Cafe Press's Automated Censorship

14 January, 2006

So, I really don't like ketchup (I like it even less if you spell it "catsup"). I'm always shocked to see people happily pouring it over their meals, eating drenched soggy sugary red mush. Blech! Anyway, to celebrate my spite, I decided to add an anti-ketchup shirt to my T-Shirt-A-Day catalogue. Reasonable enough desire.

So, I opened up Illustrator and drew a relatively generic ketchup bottle. I hinted at the Heinz chevron-shaped label, but left out any real branding elements. It's no particular make or model of the stuff I have a problem with. Then I slapped on the witty slogan "KETCHUP SUCKS!". Pleased with myself, I headed over to Cafe Press to upload the design.

After chewing on the file for much longer than usual, Cafe Press displayed my image surrounded by an angry red box. And the usual option to make it into a product wasn't available. When I clicked the info icon, here was their explanation:

"All images on CafePress.com are verified to ensure that they do not violate the rights of a third party. This image cannot be added to any product since it is pending image verification for the following reason: Your image may be Copyright/Trademark protected and require a license prior to its use for merchandise sales."

Simultaneously, they sent me an email:

"We recently learned that your CafePress.com account contains material which may not be in compliance with our policies. Specifically, designing, manufacturing, marketing and/or selling products that may infringe the rights of a third party, including, copyrights (e.g., an image of a television cartoon character), trademarks (e.g., the logo of a company), "rights in gross" (e.g., the exclusive right of the U.S. Olympic Committee to use the "Olympic Rings"), and rights of privacy and publicity (e.g., a photo of a celebrity) are prohibited."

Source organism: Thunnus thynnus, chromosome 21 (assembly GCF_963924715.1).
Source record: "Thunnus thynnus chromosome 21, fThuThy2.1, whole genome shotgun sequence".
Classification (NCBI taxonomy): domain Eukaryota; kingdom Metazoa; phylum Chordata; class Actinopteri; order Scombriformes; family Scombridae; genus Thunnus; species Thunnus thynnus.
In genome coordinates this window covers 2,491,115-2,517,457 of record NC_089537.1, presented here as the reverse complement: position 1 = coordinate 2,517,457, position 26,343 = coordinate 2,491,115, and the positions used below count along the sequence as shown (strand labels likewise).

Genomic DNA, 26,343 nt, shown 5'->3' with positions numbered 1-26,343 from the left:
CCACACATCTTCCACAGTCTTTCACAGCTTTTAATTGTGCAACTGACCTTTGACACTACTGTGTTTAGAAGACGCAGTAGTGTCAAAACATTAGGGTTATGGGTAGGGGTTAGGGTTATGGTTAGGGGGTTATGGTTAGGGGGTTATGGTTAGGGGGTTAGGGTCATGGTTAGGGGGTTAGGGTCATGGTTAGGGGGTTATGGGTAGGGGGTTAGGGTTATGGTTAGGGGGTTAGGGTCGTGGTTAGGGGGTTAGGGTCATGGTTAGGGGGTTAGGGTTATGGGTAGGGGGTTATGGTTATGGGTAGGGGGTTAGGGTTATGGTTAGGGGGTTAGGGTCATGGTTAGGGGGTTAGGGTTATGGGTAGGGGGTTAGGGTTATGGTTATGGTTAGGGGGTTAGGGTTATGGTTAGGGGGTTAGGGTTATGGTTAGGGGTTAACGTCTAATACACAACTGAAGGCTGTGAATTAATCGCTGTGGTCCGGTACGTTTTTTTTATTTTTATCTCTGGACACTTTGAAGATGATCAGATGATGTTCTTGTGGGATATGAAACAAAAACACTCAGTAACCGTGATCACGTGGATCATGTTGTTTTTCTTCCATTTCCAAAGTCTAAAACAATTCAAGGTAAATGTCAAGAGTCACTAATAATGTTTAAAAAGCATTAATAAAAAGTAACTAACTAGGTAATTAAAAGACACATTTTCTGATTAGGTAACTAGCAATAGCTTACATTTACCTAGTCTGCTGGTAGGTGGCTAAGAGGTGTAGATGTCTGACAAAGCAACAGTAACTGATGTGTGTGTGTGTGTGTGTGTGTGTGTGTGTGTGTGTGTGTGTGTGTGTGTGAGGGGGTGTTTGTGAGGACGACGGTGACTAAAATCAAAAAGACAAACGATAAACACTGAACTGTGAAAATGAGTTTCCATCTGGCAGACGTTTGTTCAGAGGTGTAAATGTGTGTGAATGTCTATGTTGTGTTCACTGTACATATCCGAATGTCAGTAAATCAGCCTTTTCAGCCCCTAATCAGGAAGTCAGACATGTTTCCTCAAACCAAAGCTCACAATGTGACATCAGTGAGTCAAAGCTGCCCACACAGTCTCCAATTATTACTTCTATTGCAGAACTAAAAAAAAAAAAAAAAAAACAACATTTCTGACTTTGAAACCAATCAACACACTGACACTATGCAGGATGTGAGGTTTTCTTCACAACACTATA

OK. I had figured that "ketchup" was a generic word. Maybe it had started as a brand name, but now it was in common enough usage to be free from any linkage to a particular company or product, like "band-aid" or "q-tip". But perhaps I was wrong.

So I went back in and edited my design's text. "LET'S RUIN LUNCH!" it would now say. Pithy, sonorous, and in no way in violation of anyone's copyright.

I re-uploaded. Everything seemed to be hunky-dory. No angry red box. It let me create a shirt. I even managed to go through my normal process for blogging it. Look, here it is:

I thought that settled the matter. But no. Just now, an email: the same again, ""We recently learned that your CafePress.com account contains material. . ." and again the angry red box and the product I'd created, Bad Condiment, vanished from my store.

Now, this I just don't get! Is the problem that the image file I uploaded is called "ketchup.jpg"? Are they somehow doing shape recognition on the bottle's chevron (hard to believe since I hand drew it and it's in perspective) or the shape of the ketchup bottle as a whole? What's in their censorship algorithm? It seems to be much stricter than their articulated policy would lead you to expect. Also shouldn't there be some kind of exception for satire?

Has anyone else ever run into Cafe Press's automated censorship or have any kind of sense of what it's limits are? I've read their documentation and I can't figure out what part of my image is triggering the problem. Grrr. . .

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